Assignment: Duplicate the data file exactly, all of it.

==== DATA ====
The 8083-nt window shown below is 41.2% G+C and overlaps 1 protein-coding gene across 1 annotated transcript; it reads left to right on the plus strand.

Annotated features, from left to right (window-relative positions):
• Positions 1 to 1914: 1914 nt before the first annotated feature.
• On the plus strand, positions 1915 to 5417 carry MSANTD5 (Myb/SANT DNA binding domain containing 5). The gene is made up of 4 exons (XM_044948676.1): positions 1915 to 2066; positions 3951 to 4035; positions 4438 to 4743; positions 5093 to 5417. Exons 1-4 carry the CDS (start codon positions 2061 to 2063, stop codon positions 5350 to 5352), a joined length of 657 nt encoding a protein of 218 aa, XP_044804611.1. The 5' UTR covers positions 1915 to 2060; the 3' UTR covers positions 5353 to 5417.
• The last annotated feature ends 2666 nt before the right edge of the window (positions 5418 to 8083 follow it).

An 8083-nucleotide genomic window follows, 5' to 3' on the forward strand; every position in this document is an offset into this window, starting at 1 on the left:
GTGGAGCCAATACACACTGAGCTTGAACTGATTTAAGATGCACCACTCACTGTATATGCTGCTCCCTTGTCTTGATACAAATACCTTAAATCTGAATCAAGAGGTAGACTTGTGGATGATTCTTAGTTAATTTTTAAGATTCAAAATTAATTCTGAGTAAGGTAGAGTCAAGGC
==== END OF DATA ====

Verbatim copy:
The 8083-nt window shown below is 41.2% G+C and overlaps 1 protein-coding gene across 1 annotated transcript; it reads left to right on the plus strand.

Annotated features, from left to right (window-relative positions):
• Positions 1 to 1914: 1914 nt before the first annotated feature.
• On the plus strand, positions 1915 to 5417 carry MSANTD5 (Myb/SANT DNA binding domain containing 5). The gene is made up of 4 exons (XM_044948676.1): positions 1915 to 2066; positions 3951 to 4035; positions 4438 to 4743; positions 5093 to 5417. Exons 1-4 carry the CDS (start codon positions 2061 to 2063, stop codon positions 5350 to 5352), a joined length of 657 nt encoding a protein of 218 aa, XP_044804611.1. The 5' UTR covers positions 1915 to 2060; the 3' UTR covers positions 5353 to 5417.
• The last annotated feature ends 2666 nt before the right edge of the window (positions 5418 to 8083 follow it).

An 8083-nucleotide genomic window follows, 5' to 3' on the forward strand; every position in this document is an offset into this window, starting at 1 on the left:
GTGGAGCCAATACACACTGAGCTTGAACTGATTTAAGATGCACCACTCACTGTATATGCTGCTCCCTTGTCTTGATACAAATACCTTAAATCTGAATCAAGAGGTAGACTTGTGGATGATTCTTAGTTAATTTTTAAGATTCAAAATTAATTCTGAGTAAGGTAGAGTCAAGGC